The head of the network offering a new theory about who killed Nicole Brown Simpson and Ron Goldman still believes that O.J. did it.
That may be the most damning thing we can say about “My Brother the Serial Killer,” which airs Wednesday on Investigation Discovery. It suggests that Glen Rogers, a part-time painter, killed Simpson’s ex-wife and her friend while trying to retrieve a pair of diamond earrings at the NFL star’s behest.
“You may have to kill the bitch,” Simpson told Rogers, according to a profiler quoted on the show.
That’s double hearsay - an alleged quote of an alleged quote - and would likely be considered too unreliable to be admitted in a courtroom. But that sort of so-called evidence abounds in “My Brother the Serial Killer.”
The ID Films documentary offers an occasionally intriguing new take on one of our most famous unsolved mysteries. But by failing to acknowledge and address the weaknesses in its supposed evidence, it comes up as short as that glove did on Simpson’s hand.
The documentary already has sparked fury from Goldman’s relatives for suggesting that Simpson wasn’t the real killer. The football star, now serving time for robbery, was acquitted of the murders but found liable for the deaths in a civil trial and ordered to pay millions of dollars.
ID President Henry Schleiff defends “My Brother the Serial Killer” by saying it isn’t out to prove that Rogers committed the killings. Rather, the idea is to give viewers new facts and let them make up their own minds.
Personally, Schleiff told TheWrap, he still thinks Simpson is probably guilty.
“I think that he is still the most likely or beyond the most likely suspect,” Schleiff said. “But I don’t know with all certainty. I don’t think you can completely rule this guy out... He has one horrible skill, and that is his ability to kill people.”
Schleiff said the documentary doesn’t point out inaccuracies or inconsistencies in the evidence against Rogers because ID viewers are savvy enough to root them out on their own.
“We have a really smart audience, and I don’t think they need to be told what the warnings are or all the caveats,” he said.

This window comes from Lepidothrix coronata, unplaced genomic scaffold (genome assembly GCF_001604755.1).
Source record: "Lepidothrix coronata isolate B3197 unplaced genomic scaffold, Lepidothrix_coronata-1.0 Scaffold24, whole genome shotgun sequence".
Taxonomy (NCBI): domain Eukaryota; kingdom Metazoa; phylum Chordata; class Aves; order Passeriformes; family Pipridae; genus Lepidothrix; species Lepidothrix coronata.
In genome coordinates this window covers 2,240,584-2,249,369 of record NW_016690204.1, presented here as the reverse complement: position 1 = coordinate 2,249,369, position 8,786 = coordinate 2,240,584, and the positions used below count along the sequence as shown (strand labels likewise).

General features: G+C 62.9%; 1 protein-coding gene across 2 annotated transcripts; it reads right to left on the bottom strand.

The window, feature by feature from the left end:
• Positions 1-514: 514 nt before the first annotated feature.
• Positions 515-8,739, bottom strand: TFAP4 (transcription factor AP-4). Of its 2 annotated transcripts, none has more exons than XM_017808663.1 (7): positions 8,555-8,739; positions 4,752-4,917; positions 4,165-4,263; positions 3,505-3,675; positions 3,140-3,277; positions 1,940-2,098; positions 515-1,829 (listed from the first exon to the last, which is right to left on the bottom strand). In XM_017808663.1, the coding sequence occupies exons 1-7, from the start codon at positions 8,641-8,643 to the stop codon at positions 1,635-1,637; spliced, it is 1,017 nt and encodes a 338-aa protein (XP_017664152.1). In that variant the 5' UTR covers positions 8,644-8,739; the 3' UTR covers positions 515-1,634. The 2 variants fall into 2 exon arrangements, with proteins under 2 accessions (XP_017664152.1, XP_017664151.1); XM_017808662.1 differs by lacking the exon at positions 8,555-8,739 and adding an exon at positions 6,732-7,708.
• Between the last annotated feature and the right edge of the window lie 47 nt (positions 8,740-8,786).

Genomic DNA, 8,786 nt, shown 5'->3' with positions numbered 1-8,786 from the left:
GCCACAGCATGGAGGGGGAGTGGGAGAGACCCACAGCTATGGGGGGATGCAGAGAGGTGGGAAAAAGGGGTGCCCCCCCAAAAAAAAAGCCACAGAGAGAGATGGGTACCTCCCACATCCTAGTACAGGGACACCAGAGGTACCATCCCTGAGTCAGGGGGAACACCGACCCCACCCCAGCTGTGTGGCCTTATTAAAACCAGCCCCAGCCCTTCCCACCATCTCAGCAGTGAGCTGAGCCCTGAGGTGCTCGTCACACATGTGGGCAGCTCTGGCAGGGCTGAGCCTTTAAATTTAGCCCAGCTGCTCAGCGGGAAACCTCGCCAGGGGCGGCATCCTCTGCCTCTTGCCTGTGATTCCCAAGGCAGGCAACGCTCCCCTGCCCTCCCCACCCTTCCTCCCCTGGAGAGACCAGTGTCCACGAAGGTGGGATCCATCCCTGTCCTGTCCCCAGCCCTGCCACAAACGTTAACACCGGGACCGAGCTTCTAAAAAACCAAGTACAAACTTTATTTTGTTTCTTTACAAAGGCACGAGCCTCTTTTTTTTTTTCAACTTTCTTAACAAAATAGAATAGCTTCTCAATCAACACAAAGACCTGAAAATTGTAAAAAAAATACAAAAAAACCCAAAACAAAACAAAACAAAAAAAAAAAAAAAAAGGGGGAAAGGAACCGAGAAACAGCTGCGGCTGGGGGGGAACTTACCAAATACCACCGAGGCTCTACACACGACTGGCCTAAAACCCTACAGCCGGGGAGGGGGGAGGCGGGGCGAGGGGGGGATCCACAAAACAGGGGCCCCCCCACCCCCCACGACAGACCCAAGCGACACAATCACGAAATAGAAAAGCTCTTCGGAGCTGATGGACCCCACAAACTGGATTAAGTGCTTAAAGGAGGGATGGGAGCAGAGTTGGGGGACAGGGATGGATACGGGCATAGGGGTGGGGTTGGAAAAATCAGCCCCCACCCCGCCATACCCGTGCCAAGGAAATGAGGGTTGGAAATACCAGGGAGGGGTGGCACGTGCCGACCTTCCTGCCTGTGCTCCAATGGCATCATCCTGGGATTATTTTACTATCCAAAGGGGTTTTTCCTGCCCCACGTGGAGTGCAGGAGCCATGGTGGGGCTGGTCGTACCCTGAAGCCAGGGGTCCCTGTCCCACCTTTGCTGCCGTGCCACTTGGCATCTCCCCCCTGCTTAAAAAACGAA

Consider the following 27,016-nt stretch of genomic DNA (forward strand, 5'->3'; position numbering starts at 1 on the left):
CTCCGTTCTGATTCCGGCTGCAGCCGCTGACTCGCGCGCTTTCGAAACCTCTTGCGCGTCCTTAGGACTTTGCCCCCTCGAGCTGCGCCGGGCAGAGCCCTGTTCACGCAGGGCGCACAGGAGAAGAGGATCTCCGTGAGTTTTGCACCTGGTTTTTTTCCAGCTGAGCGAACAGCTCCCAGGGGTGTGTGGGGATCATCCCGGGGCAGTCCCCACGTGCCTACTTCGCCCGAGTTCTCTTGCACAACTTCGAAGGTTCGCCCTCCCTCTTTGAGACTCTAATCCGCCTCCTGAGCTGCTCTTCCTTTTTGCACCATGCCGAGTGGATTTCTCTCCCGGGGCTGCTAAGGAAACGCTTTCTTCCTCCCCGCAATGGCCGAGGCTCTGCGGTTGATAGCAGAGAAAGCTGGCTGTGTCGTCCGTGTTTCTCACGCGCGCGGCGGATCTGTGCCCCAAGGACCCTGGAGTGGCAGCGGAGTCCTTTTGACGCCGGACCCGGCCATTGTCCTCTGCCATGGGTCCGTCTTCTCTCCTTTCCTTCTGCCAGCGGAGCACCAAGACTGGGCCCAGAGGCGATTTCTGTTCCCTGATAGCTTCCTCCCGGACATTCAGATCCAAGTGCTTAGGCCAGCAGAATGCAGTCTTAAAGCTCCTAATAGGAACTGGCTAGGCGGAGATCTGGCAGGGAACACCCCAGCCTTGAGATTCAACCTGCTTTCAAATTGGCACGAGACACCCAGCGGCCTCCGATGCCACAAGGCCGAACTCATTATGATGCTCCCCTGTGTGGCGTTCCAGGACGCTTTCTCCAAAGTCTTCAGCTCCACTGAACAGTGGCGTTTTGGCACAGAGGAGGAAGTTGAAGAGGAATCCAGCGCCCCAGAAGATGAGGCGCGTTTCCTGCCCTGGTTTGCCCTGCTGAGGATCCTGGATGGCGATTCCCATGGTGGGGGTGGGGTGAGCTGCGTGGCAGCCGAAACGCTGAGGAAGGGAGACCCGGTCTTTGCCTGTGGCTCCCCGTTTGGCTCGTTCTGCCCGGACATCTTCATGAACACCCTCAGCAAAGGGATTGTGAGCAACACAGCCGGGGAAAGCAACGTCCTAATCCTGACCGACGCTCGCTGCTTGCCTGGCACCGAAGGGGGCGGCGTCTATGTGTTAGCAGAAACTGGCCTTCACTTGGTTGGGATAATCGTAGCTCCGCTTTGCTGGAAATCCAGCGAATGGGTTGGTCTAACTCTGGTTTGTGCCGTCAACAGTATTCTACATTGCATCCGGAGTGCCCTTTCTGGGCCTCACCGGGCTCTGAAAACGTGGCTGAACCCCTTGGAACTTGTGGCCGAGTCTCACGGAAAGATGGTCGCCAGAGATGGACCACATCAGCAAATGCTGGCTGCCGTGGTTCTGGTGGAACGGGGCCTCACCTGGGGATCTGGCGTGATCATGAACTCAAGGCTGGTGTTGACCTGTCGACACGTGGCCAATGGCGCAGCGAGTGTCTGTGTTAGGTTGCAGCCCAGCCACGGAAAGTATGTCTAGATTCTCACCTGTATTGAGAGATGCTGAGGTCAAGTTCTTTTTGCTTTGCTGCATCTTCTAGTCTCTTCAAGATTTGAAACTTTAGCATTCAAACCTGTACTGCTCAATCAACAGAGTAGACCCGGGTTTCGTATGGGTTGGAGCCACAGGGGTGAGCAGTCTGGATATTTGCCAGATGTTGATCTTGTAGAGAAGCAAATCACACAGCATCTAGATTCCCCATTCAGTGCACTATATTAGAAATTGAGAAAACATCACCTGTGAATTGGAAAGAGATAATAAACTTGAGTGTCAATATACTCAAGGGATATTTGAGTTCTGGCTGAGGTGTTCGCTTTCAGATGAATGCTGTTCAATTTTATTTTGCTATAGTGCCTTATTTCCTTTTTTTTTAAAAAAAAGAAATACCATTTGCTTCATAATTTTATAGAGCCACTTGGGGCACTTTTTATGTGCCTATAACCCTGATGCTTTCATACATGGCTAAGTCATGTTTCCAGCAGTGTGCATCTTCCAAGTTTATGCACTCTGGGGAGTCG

Rogers, convicted of one murder in Florida and another in California, is awaiting execution in the Sunshine State. Though the show focuses on his brother and sister coming to the realization that Rogers was a multiple murderer, the possible Simpson connection “was frankly a key part of the interest in the documentary,” Schleiff said.
Much of the information linking Rogers to the killings comes from his brother, Clay, who narrates the film. He has the type of background that would invite jurors’ skepticism: He has admitted to robbing people with his brother decades ago, served jail time and says during the documentary that he and his brother once chanted to raise demons.
He describes the feeling of one clawing him from the inside out.
But perhaps his biggest problem is his trouble with specifics, including about how his brother supposedly knew Nicole Brown Simpson. Glen Rogers was working as a painter in Los Angeles in the months before the murders, and the documentary surmises, without evidence, that he might have done work on her home.
According to Clay Rogers, his brother reported “partying” with O.J.’s ex, and he planned on “takin’ her down” because she was well-off financially.
“Glen told me that he had set up Faye Redmond and Nicole Simpson, and they met him at a Van Nuys nightclub,” he says on camera. “He set ’em up to rob ’em. Whether or not he was gonna kill ’em or not I don’t know. He expected just the two girls to be there. But I guess that Ron Goldman showed up.”